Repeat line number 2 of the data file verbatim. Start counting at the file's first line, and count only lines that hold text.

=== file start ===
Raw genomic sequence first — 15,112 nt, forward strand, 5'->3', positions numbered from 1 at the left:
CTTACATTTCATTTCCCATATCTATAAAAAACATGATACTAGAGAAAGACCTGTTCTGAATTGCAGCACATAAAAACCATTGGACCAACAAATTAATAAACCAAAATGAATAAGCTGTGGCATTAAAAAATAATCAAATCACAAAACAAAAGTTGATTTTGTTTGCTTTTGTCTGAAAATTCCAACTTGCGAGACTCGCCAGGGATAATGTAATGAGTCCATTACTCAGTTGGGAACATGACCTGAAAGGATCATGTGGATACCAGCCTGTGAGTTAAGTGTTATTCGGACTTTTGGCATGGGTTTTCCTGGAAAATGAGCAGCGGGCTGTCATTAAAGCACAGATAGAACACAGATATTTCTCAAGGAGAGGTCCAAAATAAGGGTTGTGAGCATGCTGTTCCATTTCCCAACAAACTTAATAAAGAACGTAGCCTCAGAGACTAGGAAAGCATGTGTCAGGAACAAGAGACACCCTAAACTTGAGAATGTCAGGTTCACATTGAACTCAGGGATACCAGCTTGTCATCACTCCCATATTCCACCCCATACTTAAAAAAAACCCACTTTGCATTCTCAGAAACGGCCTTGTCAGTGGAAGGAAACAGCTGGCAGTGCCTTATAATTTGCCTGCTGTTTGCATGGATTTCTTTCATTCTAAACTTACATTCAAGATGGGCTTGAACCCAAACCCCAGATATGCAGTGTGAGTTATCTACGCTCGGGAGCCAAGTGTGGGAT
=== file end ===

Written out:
CTTACATTTCATTTCCCATATCTATAAAAAACATGATACTAGAGAAAGACCTGTTCTGAATTGCAGCACATAAAAACCATTGGACCAACAAATTAATAAACCAAAATGAATAAGCTGTGGCATTAAAAAATAATCAAATCACAAAACAAAAGTTGATTTTGTTTGCTTTTGTCTGAAAATTCCAACTTGCGAGACTCGCCAGGGATAATGTAATGAGTCCATTACTCAGTTGGGAACATGACCTGAAAGGATCATGTGGATACCAGCCTGTGAGTTAAGTGTTATTCGGACTTTTGGCATGGGTTTTCCTGGAAAATGAGCAGCGGGCTGTCATTAAAGCACAGATAGAACACAGATATTTCTCAAGGAGAGGTCCAAAATAAGGGTTGTGAGCATGCTGTTCCATTTCCCAACAAACTTAATAAAGAACGTAGCCTCAGAGACTAGGAAAGCATGTGTCAGGAACAAGAGACACCCTAAACTTGAGAATGTCAGGTTCACATTGAACTCAGGGATACCAGCTTGTCATCACTCCCATATTCCACCCCATACTTAAAAAAAACCCACTTTGCATTCTCAGAAACGGCCTTGTCAGTGGAAGGAAACAGCTGGCAGTGCCTTATAATTTGCCTGCTGTTTGCATGGATTTCTTTCATTCTAAACTTACATTCAAGATGGGCTTGAACCCAAACCCCAGATATGCAGTGTGAGTTATCTACGCTCGGGAGCCAAGTGTGGGAT